May 15, 2006

Chapter 17

They gave Kate Kelsall a card to show to people. It reads: “I am not inebriated and it is not contagious”.

Kate Kelsall

See that woman in the garden playing the accordion, with her open face and her warm and joyous smile? Yeah, her. That’s Kate Kelsall, and they put a warning label on her. The government re-assures you, that despite playing accordion in the garden, she’s not drunk and she doesn’t have bugs. So what are they afraid of? Maybe she is too free? Or too happy? Or they are afraid they could never be as strong in the face of adversity as she is? So they gave her a label: “not drunk, not contagious.” Thing is, she is not the one who needs to carry a warning sign. If Parkies have to be labelled, everybody should have to be labelled.

She should have a card saying, “I am not inebriated but you seem to be.”

She should hand out cards saying, “What the hell is wrong with you?”

Kate Kelsall is not drunk and she will not infect you with viruses, but the experts failed to register that her spirit is contagious. And that is far more dangerous.

Could somebody straighten out the medical industry about what is going around out here? The scientists will not reach the moon if they keep aiming at the wrong one.

They should be encouraging more people to be like Kate.

In case you hadn’t noticed, this is an advocacy website about one school of thought. We want to find out if we can migrate to the part of the brain that handles dance and music, because Parkinson’s does not damage that part of the brain.

But we will be just as happy if the cure for Parkinson’s comes from some other school of thought. That’s why Kate Kelsall’s website is one you must visit. She watches over the whole scene, with an open mind and a generous spirit.

Kate Kelsall is a musician, dancer, writer, and den mother to us all on the Parkinson’s internet. She is our reference point when we need a sanity check about Parkinson’s, when we need to regain balance. Her website, with all its links and archives - is complete, informative, humane, many-sided. Shake, Rattle and Roll

She has two signature anthems: "What a Difference a Day Made" and "I Can See Clearly Now". She means it. And she is generally not inebriated and generally does not have the ‘flu. But she is contagious.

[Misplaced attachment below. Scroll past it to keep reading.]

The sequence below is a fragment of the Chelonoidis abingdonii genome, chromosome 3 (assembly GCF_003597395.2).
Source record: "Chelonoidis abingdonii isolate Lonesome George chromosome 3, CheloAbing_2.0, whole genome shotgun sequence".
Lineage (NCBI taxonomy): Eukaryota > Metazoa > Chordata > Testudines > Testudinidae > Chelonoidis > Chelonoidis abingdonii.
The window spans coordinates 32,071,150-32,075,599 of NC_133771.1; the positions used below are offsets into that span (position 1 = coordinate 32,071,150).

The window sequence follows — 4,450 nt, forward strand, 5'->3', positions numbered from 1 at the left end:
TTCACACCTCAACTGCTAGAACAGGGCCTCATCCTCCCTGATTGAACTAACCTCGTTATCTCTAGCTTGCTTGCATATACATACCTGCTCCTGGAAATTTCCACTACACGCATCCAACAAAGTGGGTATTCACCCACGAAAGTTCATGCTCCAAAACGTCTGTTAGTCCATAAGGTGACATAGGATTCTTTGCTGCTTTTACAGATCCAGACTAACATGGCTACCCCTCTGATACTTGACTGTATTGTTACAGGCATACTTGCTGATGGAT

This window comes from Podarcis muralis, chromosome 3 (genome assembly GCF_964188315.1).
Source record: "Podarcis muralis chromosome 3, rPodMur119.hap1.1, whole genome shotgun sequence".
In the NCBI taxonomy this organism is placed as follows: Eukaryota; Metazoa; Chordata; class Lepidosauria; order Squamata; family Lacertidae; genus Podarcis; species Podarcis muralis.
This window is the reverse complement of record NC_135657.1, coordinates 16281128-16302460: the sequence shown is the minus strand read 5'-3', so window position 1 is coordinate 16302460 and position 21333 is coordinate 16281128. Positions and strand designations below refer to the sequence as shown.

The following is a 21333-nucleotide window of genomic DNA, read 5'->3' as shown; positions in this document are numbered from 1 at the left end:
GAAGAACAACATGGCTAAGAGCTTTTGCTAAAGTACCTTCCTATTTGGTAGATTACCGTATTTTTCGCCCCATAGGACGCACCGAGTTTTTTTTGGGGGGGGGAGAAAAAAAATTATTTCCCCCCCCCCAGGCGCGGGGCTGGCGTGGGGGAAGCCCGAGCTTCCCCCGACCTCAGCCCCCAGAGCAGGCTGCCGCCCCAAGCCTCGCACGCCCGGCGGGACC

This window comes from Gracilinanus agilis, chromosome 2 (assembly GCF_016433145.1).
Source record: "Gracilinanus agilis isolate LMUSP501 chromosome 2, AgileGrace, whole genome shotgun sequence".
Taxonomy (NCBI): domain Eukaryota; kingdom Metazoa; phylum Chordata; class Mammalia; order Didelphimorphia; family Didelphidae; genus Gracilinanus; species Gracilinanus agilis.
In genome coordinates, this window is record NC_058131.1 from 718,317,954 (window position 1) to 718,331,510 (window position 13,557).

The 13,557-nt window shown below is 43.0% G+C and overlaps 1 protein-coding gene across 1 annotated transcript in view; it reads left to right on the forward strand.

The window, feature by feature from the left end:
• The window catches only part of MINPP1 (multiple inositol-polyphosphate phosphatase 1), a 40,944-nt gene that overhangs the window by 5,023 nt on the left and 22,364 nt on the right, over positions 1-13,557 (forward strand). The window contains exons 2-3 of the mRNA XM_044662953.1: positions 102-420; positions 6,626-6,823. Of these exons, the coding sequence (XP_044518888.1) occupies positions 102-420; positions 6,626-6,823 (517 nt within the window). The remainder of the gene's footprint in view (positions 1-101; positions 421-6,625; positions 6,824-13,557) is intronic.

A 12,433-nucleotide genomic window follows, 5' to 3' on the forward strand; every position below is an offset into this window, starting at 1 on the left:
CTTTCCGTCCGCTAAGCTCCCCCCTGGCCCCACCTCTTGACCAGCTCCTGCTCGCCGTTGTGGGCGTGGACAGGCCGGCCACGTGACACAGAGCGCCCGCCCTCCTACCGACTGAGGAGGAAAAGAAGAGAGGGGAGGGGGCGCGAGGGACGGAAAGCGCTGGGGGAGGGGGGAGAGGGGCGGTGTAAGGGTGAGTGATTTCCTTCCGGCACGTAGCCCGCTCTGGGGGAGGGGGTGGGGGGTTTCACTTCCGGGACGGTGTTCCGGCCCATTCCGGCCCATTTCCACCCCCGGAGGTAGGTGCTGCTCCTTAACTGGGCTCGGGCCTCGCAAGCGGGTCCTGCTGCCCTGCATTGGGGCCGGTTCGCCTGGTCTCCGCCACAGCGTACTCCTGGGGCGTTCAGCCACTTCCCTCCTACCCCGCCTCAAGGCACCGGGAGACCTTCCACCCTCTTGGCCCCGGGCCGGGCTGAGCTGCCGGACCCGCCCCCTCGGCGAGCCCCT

She describes better than anyone else what we all went through, that first day:

The Answer

By Kate Kelsall at Shake Rattle and Roll (excerpt)

I squeezed into the tiny exam room. Although I was only 46 years old, I looked like a senior on a cruise, dressed in my green and white striped polyester pantsuit, fresh off the rack from J.C. Penney’s.

The 85-degree temperature probably broke a record. I didn’t know if it is the heat or the humidity, but it was certainly hot.

I was oblivious to the sun-shiny day. The mountains in the west were a blur. The birds chirped outside, and I hated them. I wanted to be anywhere else, except in these confined quarters.

Instead, I was at the Neurology Office of Kaiser Permanente in Westminster, Colorado, on May 8, 1996, waiting for the answer as to what ailed me. For nearly six months, my left hand shook. My left arm hung there like a dead animal. I dropped things. People told me I had a blank facial expression. My voice was soft and raspy. Typing on the computer slowed and became punctuated with errors. A typed word such as “home” appeared as “homeeeeeeee” on the computer screen. My fingers grew minds of their own.

Although, I tried not to worry, I secretly hoped this physician would have the answer and prescribe medication that would take care of my medical woes.

When the physician entered the room, I sat up and tried to act alert. She looked more like an attorney than a doctor in her business suit. She was short, slim and appeared to be in her thirties. We both hovered around five feet. Her first name was Mindy, but I knew I wouldn’t be calling her that. I wanted her to be the one with the answer. Dr. Mindy Wiener became my neurologist. I’d had an internist and an OB-GYN, but never a neurologist.

During the prior two months, she administered neurological tests. She had asked me to open and close my hands and tap my feet. She had attempted to push me over from behind. She had requested that I take off my shoes, outstretch my arms, and walk with one foot in front of the other. My body fell hard against the cool tile of the exam room. I failed that test. She scanned my brain with an MRI, zapped my nerves with electrical currents, and then referred me to specialists.